Telescope Peak – Death Valley National Park
By Reid Delman, Gemini Adventures Race Director
21mi – 11k’ Gain
11,000 feet of vertical rise?!? In one hike?!? That’s right, Telescope Peak in Death Valley National Park. The standard route starts from a parking lot at 8,000’ but if you want a real challenge you can begin at Badwater Basin 200’ below sea level. So that’s what we decided to do
Looking at the logistics of it, it’s a hard one to figure out. If you do it in the summer you’ll start off with Death Valley temperatures well over 100F. If you attempt it in the winter, the start is nice but the upper section is usually windy with temperatures close to 0F. We were making our attempt in January and were going to be facing some cold temps. We would need to carry layers and a bivy option and be prepared for some suffering.
Our day began at 4:30am in the Badwater Basin with lots of food and water and ice axes and spikes in our packs. Eight miles of following the dirt road on the alluvial fan brought us to the first turnoff through a wide canyon finding our way while following a stream through rocky terrain and sometimes through thick river scrub.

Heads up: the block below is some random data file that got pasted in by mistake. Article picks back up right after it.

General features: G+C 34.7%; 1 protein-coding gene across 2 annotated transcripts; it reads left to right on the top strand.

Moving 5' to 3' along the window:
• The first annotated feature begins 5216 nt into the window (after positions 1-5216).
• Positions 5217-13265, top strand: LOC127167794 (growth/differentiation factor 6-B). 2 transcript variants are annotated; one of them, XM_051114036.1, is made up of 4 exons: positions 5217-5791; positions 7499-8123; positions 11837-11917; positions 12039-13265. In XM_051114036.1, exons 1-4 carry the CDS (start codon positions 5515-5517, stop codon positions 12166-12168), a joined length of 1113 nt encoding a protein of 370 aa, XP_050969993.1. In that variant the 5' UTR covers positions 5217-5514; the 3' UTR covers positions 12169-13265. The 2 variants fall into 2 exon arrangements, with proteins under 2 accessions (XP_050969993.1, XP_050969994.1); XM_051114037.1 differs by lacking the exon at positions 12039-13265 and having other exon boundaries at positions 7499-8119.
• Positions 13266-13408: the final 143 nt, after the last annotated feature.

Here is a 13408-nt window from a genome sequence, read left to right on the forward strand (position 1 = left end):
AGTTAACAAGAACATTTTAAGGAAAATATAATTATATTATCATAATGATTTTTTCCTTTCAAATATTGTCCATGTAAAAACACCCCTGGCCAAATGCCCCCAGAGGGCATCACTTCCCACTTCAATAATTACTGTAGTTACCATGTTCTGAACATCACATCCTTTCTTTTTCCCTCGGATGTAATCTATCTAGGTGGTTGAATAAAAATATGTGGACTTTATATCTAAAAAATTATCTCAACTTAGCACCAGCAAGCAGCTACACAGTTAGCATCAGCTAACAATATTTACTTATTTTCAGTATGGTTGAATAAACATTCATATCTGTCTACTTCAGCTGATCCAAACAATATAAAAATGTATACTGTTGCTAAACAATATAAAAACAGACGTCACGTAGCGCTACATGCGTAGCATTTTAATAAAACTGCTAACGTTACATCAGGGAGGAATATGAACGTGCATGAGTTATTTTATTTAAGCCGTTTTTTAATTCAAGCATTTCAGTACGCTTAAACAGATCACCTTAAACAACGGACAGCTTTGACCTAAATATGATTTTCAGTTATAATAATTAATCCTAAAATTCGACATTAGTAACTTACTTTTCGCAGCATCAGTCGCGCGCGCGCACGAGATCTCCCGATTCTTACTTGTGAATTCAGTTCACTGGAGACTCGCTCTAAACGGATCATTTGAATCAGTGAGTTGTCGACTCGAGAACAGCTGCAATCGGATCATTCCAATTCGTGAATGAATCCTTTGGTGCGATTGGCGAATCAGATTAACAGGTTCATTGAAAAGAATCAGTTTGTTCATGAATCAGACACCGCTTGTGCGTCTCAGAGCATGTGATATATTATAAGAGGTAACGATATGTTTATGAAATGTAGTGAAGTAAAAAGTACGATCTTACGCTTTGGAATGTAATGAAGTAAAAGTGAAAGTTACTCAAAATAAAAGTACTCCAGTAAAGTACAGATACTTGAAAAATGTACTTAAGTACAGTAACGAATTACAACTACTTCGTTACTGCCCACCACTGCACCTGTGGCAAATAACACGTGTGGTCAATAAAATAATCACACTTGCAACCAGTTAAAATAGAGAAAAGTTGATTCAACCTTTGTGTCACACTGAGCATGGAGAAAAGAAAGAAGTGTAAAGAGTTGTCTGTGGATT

At the end of this section we began following an old mining road up a steep grade along beautiful exposed ridges. High winds, blowing snow and big drop offs raised our anxiety but checking our supplies and time we decided to press on until there was a real reason to turn around.
At mile 13 we began looking at the summit, the amount of distance we had already covered and the route ahead. We were at 6,000’, had another 5000’ to go, a smaller summit between us and the final climb and only four miles to go. Something wasn’t making sense. Even with a steep climb there wasn’t enough distance to make that kind of gain. Double checking our maps and GPS we realized we were off route. Continuing along this route was not a viable option to the summit. It was time to turn around.
Where did we go wrong? Picking our way through the valley we were happy to see the mining road and couldn’t resist the pull of the path of least resistance. Instead of the road we should have continued in the valley to a gulley that lead up the summit! It was a long day with a lot of climbing and we barely made it halfway up. I knew it was going to be a big challenge and it was even more than I expected. I would need to train more, go in with larger expectations and stay on route. I have no doubt I’ll give it another go.